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Monday, 22 March 2004
Page: 26776

Mr HOWARD (Prime Minister) (3:25 PM) —This is the first censure motion that has been moved by the Leader of the Opposition in his new capacity, and of course it is a new experience for me and a new experience for him. It is a censure motion from the Leader of the Opposition—

The SPEAKER —The member for Hotham is warned!

Mr HOWARD —which will be best remembered for a red-faced, over-the-top denunciation of my colleague the Minister for Foreign Affairs. This House will remember that the crescendo, the piece de resistance, of the Leader of the Opposition's attack was to go red in the face, lose control, hurl abuse at the Minister for Foreign Affairs, and then, of course, proceed in a very repetitious way and go over and over again, using essentially the same language, the same accusation for 20 minutes.

Let me go to the essence of what the Leader of the Opposition had to say. What the Leader of the Opposition is obsessed with—and what many of those opposite who sit with him are obsessed with—is not the reputation of the Federal Police Commissioner, not the independence of our intelligence agency, not the role of the Australian Federal Police in providing protection to the Australian people but the decision that this government took to commit Australian military forces to the coalition operation in Iraq. The one phrase that the Leader of the Opposition used that really leapt out at me was `the government's policy on Iraq has made things worse'. If you look at the substance of this debate, that is a statement that bears a certain amount of examination, because it really goes to the basis of the obsession that the Leader of the Opposition and the Labor Party have with this issue.

Before I come to that, let me say something of the Australian Federal Police Commissioner. It is predictable, of course, that the Leader of the Opposition should flounce in here and say what a magnificent person the commissioner is. The Leader of the Opposition should go through the motions of saying how magnificent the Australian Federal Police are. Lest there be any doubt about it, I hold the Federal Police Commissioner in very high regard. I have enormous respect for the work that he has done. Over the last 16 or 18 months, in the wake of the tragedy in Bali, nobody has done more in a leadership role in any of the government agencies to prosecute the will and indeed the wishes of the Australian people than the Commissioner of the Australian Federal Police. The operational cooperation that occurred between the Australian Federal Police and the Indonesian police in tracking down those who murdered 88 of our number in Bali deserves the gratitude of this country and parliament and has received that gratitude through me on numerous occasions. Let us put aside any suggestion at the beginning of this debate that I as Prime Minister, or anybody in this government, is anything other than enormously respectful of the role of the Australian Federal Police as an effective operational force.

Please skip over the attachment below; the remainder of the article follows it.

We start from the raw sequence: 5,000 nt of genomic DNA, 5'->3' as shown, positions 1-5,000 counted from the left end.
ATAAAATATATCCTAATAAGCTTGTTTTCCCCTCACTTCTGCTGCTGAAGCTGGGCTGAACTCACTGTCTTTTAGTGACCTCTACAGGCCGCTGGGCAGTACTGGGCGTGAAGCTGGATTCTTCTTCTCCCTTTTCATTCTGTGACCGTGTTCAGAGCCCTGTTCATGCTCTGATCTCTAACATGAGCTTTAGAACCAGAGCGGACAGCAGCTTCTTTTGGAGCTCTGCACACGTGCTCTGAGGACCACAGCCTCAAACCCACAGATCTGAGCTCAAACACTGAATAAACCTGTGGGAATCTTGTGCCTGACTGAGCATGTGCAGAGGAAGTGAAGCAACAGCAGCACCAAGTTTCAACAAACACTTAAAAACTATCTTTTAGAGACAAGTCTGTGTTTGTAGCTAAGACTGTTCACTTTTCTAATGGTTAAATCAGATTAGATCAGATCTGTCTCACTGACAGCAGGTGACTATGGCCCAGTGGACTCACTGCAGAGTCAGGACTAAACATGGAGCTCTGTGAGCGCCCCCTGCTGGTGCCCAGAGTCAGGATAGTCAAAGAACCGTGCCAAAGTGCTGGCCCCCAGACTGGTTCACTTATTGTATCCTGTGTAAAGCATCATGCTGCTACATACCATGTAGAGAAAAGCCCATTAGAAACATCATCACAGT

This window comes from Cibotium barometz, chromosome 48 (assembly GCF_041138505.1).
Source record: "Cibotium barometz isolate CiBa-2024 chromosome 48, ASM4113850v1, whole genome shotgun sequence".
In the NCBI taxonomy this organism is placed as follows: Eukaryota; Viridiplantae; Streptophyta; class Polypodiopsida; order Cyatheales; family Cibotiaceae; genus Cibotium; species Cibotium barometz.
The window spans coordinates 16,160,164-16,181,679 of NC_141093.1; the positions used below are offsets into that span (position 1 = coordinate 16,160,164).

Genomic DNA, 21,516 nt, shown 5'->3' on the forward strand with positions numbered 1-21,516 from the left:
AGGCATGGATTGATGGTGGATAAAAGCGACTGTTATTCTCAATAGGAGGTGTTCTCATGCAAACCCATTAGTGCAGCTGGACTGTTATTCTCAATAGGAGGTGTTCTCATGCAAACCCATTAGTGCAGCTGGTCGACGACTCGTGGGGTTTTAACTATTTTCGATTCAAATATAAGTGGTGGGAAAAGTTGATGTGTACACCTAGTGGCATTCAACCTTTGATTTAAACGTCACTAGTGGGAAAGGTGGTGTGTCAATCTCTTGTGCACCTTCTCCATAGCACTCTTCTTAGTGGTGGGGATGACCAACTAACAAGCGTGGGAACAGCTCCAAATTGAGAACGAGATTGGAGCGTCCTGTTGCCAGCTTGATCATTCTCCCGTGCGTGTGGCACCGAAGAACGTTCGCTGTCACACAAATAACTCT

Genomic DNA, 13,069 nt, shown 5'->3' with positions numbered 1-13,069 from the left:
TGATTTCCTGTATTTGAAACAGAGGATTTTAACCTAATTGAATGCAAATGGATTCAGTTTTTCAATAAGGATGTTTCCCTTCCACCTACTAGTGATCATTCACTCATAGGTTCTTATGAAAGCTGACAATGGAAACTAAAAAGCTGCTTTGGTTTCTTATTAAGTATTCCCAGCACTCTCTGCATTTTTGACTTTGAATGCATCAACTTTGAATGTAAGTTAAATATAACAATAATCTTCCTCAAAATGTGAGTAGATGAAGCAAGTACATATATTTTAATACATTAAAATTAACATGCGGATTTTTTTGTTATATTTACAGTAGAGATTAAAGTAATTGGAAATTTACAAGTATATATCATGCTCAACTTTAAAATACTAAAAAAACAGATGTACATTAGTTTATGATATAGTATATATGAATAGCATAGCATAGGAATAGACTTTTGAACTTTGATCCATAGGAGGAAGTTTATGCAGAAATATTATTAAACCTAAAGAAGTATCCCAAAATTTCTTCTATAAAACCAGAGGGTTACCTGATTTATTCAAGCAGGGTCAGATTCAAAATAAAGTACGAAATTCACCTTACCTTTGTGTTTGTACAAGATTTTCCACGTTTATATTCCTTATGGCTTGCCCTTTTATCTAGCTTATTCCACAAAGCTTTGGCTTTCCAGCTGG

But let us also understand that, as the Leader of the Opposition well knows, in advising the government there are different roles for different agencies. There can be no argument that the prime adviser to the government on security assessment issues is the Australian Security Intelligence Organisation. In asserting that, I am not in any way denigrating the role of the police.

The SPEAKER —I warn the member for Hasluck!

Mr HOWARD —I am not saying that Mick Keelty is not up to his job; I am simply stating the obvious. Everybody knows the difference between operational police work and intelligence work. The Leader of the Opposition is quite correct when he says that, in fighting terrorism, your most important weapon is intelligence.

The SPEAKER —The member for Denison!

Mr HOWARD —In making judgments as Prime Minister about the threat assessment that might be important to this country—

The SPEAKER —Under standing order 304A, the member for Denison will excuse himself from the House.

The member for Denison then left the chamber.